Shirin Neshat<br/>
Illusions & Mirrors 2013 (still)<br/>
black and white, XX film <br/>
Courtesy the artist and Gladstone Gallery, New York and Brussels<br/>
© Shirin Neshat<br/>

Shirin Neshat


Free entry

NGV International

Level 3, Contemporary Art & Design

14 Nov 19 – 15 Mar 20

Shirin Neshat (1957– ) is an Iranian-born artist and filmmaker living in New York. Since the early 1990s, her work has explored the complex relationships of femininity to Islam, representations of the Muslim faith in poetic and evocative ways, and the manner in which various social, political, religious and cultural codes shape us as individuals.

This exhibition presents Neshat’s Dreamers, a trilogy of video installations which explore the world of dreams from the perspective of three different female subjects, with the artist returning to the filmic and open-ended aspects of her early practice. In many ways, the characters and their surreal narratives are projections of the artist, through which she reflects on some of her own personal nightmares and dreamscapes.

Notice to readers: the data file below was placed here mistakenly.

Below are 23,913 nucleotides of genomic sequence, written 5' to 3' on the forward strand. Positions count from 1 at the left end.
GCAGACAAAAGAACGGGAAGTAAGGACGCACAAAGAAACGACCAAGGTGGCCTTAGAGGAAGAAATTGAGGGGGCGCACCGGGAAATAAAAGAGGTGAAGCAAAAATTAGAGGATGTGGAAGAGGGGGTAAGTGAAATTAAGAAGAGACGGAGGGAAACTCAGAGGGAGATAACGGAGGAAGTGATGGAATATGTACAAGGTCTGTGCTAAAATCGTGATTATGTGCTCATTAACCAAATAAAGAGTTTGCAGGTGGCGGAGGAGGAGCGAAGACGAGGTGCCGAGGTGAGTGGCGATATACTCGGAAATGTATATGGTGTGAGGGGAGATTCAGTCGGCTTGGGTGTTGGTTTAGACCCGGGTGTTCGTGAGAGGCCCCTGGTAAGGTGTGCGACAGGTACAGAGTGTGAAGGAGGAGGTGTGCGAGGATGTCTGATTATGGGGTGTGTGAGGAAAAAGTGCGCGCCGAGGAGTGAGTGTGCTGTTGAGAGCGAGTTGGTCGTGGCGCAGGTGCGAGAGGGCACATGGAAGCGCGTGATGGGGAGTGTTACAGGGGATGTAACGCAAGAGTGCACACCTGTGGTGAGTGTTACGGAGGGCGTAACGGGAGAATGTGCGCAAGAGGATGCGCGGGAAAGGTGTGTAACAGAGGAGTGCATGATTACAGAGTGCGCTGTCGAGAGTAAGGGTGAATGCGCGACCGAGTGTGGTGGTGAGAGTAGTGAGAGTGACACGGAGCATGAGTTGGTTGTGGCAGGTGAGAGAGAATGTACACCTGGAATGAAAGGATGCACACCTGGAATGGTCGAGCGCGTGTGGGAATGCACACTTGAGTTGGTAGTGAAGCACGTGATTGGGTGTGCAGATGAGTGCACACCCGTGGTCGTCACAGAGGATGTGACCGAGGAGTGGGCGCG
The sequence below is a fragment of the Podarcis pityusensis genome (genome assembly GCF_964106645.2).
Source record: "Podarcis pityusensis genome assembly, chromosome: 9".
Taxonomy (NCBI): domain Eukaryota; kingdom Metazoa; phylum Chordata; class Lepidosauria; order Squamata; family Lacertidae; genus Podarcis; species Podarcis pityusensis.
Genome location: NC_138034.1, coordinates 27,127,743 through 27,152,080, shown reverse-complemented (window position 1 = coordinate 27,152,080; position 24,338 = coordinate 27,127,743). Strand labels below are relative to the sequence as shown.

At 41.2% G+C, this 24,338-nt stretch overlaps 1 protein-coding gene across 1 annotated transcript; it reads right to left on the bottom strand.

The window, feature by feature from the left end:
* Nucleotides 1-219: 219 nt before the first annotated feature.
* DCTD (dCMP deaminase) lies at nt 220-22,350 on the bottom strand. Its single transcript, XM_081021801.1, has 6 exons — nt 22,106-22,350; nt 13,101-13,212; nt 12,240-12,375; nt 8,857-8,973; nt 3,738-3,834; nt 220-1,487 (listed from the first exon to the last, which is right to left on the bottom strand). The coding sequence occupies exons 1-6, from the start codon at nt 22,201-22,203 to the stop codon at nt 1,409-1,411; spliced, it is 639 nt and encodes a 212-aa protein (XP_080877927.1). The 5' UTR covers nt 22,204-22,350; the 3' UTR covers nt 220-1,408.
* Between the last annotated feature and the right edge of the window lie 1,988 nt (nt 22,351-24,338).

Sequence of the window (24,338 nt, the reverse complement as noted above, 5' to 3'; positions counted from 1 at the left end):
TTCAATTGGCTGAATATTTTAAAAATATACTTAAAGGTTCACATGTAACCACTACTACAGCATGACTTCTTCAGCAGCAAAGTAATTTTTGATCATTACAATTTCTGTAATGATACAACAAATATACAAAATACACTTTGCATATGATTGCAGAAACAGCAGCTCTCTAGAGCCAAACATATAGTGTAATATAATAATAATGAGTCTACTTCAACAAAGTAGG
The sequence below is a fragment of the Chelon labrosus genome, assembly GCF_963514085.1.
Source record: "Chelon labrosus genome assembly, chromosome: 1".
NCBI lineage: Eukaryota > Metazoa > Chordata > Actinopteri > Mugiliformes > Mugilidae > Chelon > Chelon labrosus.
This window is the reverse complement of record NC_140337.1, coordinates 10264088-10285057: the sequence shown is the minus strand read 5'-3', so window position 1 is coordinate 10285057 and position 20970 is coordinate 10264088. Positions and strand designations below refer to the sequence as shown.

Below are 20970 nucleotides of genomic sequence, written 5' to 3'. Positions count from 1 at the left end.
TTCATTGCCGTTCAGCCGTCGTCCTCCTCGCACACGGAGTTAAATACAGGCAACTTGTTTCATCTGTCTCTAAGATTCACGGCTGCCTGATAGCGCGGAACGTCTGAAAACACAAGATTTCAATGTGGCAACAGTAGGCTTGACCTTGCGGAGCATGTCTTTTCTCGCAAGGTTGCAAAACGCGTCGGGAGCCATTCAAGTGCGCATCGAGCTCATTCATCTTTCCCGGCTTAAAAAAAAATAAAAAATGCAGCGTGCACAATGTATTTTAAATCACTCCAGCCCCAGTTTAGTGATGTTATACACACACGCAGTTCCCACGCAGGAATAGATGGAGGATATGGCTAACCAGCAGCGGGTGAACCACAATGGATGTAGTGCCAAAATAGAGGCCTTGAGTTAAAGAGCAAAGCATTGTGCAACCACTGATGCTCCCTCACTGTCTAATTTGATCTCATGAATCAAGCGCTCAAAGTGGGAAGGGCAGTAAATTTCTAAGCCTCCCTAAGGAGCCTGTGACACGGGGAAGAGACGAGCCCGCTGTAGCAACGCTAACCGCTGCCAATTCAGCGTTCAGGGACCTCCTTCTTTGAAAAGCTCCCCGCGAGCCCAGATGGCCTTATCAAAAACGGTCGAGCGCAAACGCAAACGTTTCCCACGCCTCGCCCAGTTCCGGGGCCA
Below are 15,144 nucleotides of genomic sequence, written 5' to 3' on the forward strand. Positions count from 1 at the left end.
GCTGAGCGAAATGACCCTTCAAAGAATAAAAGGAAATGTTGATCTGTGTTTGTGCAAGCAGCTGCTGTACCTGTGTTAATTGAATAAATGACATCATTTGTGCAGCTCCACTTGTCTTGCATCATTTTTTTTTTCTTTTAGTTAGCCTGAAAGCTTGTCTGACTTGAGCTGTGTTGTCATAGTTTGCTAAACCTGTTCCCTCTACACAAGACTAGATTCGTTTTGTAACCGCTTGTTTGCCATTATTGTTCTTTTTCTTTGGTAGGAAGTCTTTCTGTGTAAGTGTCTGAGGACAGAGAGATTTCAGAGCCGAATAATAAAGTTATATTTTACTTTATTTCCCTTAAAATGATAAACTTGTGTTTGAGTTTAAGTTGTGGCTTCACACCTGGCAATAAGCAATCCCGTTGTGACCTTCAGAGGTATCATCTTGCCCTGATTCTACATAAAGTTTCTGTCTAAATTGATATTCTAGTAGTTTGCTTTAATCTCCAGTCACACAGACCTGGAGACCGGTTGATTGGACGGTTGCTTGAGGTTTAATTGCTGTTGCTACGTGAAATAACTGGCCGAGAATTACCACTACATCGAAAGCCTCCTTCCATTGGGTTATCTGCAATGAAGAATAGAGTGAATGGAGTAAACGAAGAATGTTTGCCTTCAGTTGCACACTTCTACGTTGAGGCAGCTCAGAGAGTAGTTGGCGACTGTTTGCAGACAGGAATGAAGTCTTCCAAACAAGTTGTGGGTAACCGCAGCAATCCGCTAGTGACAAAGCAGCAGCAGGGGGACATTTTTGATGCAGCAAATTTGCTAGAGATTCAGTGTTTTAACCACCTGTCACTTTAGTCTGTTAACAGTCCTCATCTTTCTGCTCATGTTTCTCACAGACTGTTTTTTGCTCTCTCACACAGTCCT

The first work in the trilogy, Illusions & Mirrors 2013, features Natalie Portman as the protagonist. She is led by a blurry figure from the dream archetypes of the seashore, with crashing waves and sand dunes, to a stately home in ruin. Roja 2016, drawn from Neshat’s own recurring dreams, memories, and desires, traces an Iranian woman’s disquieting attempts at connection with American culture while reconciling her identification with her home country. The use of the uncanny is carried over into Sarah (2016), where the environment of the forest becomes a site of haunting, of the mysterious and unknowable. Sarah is both an observer and protagonist as she explores a space inhabited by processions of religious and military figures who hover between the potential of death and the mourning of life.

Through these three video installations, Neshat recreates the unstable and mesmerising space of the dream space, inviting audiences to travel with her exploring the inner lives of the women depicted.

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